Clubhouse — the invite-only, audio-based, social networking app — was all the rage just a few months ago. Designed to be an exclusive, semi-secretive hang out (Elon Musk used it), Clubhouse allowed people to communicate in rooms that mimicked conference calls, except there was no need to look at a computer screen or stare directly into your phone.
On Sunday, the company announced that the app, which was previously only available on Apple devices, would begin testing on Google’s Android platform in the US — a big leap for a company that has seen its popularity plummet since early 2021.
So while it sounded like the perfect idea to reduce Zoom fatigue and connect people during the pandemic, the initial buzz faded — despite valuation at $4 billion after a Series C round of funding.
Can the expansion to Android help save it?
Let’s look at the numbers: At its peak in February, 9.6 million users downloaded the app. Numbers dropped substantially in March (to 2.7 million) before April revealed a nose dive — just 922,000 downloads, according to Sensor Tower.
The company believes this news could turn it around: “With Android, we believe that Clubhouse will feel more complete,” Clubhouse management said in a blog.
The product will continue to be an invite-only platform, which means those eager to join will have to be on the waitlist despite dwindling interest. On top of that, they now face competition from some of tech’s biggest players.
New competition from Twitter and Facebook
Shortly after Clubhouse started gaining popularity, Twitter unveiled a similar feature called “Spaces,” which lets users charge people to listen to their live shows. That feature expanded to Android users in March, according to Reuters.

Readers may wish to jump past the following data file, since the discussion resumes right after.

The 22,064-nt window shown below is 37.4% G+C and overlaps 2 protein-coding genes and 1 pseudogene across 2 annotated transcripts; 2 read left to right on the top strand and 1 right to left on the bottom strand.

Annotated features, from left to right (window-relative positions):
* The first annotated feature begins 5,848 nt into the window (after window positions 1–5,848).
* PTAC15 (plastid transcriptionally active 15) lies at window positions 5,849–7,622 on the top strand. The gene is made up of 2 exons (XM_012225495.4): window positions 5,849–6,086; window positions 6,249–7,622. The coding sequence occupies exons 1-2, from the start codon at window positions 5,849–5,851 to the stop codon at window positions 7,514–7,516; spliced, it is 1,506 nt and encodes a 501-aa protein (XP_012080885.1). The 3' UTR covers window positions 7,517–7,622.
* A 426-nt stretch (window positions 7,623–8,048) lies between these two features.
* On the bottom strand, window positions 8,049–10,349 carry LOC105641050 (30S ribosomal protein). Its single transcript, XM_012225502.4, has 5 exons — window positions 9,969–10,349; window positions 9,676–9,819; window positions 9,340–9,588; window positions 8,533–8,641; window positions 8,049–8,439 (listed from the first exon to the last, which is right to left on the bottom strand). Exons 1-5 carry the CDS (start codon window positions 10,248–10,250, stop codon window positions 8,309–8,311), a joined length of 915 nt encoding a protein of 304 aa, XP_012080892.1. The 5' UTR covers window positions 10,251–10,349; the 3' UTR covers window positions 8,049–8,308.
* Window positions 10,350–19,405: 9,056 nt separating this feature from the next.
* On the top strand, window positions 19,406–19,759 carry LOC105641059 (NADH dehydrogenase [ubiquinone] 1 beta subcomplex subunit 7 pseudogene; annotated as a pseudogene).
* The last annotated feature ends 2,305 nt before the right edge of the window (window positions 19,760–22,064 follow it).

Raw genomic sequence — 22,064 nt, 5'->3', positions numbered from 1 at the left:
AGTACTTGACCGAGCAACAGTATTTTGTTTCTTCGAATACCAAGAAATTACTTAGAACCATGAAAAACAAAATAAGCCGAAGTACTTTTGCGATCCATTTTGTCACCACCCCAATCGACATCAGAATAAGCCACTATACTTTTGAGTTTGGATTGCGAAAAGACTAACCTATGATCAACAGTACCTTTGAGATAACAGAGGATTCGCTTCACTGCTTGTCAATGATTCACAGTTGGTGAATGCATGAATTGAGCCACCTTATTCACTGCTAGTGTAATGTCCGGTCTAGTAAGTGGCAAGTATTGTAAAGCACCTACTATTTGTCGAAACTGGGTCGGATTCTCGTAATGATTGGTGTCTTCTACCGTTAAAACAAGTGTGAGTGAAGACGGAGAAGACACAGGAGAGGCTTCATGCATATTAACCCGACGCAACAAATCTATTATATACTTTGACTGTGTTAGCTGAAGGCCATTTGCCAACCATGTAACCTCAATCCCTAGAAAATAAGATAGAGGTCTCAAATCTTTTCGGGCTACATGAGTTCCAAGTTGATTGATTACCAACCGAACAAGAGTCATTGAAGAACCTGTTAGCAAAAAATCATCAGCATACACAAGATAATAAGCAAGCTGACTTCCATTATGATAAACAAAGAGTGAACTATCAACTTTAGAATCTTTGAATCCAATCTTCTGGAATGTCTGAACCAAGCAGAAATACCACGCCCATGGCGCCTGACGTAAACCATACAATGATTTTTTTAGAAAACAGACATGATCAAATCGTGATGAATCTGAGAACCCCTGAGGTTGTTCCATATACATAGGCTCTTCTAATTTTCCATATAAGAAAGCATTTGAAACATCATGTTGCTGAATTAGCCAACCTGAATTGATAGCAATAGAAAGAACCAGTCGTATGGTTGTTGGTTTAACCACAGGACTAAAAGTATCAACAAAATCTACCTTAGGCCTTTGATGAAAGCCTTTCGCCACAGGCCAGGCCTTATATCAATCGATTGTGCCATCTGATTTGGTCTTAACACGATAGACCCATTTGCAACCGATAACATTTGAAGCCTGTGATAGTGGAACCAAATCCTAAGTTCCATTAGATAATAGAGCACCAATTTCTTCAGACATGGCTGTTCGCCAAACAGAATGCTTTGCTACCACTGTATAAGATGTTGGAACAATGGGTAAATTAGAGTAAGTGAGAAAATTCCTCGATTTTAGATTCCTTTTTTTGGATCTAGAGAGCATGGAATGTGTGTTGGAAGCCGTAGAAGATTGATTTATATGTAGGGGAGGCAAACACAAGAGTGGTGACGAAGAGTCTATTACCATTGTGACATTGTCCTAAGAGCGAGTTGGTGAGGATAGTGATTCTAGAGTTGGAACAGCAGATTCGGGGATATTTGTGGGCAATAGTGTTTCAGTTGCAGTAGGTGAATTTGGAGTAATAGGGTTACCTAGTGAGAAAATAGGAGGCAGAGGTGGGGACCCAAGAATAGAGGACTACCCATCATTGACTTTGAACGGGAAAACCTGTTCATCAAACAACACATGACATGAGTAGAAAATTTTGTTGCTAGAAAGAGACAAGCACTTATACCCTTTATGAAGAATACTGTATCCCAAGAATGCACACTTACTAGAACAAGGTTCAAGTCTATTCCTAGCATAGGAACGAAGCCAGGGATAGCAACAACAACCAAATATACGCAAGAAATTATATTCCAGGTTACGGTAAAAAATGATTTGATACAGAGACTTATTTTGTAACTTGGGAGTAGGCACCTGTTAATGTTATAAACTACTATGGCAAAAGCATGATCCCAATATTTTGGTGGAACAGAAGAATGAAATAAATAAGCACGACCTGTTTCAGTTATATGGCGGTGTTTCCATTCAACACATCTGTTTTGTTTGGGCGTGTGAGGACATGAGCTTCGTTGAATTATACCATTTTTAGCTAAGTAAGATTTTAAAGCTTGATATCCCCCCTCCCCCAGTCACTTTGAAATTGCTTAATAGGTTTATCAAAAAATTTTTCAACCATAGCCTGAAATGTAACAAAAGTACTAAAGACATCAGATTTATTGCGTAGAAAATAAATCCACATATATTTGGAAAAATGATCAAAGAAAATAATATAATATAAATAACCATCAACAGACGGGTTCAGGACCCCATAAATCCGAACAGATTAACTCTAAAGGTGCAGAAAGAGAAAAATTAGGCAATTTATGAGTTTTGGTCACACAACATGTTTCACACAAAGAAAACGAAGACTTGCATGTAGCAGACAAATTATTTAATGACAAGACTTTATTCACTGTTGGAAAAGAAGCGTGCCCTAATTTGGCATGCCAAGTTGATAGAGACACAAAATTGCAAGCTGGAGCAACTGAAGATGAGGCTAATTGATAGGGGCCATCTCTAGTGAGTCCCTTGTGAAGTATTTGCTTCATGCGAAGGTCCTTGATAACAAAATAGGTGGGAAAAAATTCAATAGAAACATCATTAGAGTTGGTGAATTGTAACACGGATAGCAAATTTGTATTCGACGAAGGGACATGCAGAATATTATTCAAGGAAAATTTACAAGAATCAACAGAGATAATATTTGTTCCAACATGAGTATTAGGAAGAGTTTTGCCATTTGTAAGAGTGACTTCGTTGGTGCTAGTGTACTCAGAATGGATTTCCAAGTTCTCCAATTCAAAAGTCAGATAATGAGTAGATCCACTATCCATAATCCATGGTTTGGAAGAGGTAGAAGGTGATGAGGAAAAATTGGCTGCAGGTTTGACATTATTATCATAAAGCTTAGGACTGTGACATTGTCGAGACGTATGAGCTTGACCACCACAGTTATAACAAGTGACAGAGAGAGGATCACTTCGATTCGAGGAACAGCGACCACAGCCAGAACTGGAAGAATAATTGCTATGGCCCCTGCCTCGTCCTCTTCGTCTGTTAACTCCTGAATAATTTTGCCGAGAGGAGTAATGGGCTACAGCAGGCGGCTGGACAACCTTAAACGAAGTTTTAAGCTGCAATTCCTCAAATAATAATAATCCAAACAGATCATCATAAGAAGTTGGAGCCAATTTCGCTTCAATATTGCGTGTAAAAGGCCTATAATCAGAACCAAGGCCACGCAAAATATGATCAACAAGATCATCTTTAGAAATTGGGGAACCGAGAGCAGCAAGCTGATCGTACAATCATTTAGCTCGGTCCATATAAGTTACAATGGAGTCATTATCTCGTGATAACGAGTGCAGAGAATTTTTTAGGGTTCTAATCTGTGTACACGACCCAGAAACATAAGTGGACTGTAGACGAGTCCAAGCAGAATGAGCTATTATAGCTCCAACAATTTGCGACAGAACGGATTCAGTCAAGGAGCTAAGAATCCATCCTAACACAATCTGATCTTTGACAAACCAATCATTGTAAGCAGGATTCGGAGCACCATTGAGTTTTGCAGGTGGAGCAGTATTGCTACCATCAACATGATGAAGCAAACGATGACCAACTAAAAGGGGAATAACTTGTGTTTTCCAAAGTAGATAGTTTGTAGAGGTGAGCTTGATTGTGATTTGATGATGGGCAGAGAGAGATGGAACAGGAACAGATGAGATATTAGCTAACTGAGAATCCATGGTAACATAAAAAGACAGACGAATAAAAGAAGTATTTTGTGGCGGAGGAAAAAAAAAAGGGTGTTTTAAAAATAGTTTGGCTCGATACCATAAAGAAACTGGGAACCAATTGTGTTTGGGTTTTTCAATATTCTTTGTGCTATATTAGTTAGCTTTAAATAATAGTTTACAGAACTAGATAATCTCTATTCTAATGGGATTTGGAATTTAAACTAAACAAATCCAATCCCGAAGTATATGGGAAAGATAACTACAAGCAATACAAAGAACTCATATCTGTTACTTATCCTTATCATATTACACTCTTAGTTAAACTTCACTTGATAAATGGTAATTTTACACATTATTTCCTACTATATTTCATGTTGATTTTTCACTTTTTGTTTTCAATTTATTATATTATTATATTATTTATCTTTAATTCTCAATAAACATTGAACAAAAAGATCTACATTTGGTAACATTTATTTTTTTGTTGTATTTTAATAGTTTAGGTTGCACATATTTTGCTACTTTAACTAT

Facebook CEO Mark Zuckerberg announced the company plans to invest in audio features that’s been dubbed a “Clubhouse clone.” The company said in a blog post that the new feature — called Live Audio Rooms — will be available to anyone on the Facebook app or Messenger in the summer.
“We think that audio is, of course, also going to be a first-class medium, and there are all these different products to be built across this whole spectrum,” Zuckerberg said.
What’s next for Clubhouse?
The company has more plans, of course. It will roll out versions of the app for other English-speaking countries and then internationally. They will also gather feedback from the community, fix issues, and add a few final features before rolling it out more broadly.
You can get more details by reading their Sunday blog post. Ultimately, it may be an uphill battle to sustain interest and remain invite-only.
So who might this matter to? As we explained in a previous article:
- Companies seeking access to conversations between titans of the business, culture, and tech worlds. … for inspiration, guidance, and collaboration.
- Anyone looking for career inspiration or to stay on top of the latest trends and witness debates around the world.
- Businesses that want added exposure for their brand, product, service, mission, or idea.
- Those who will be hosting virtual events, collaborating on projects, creating podcast communities, networking with experts in other industries, and building community.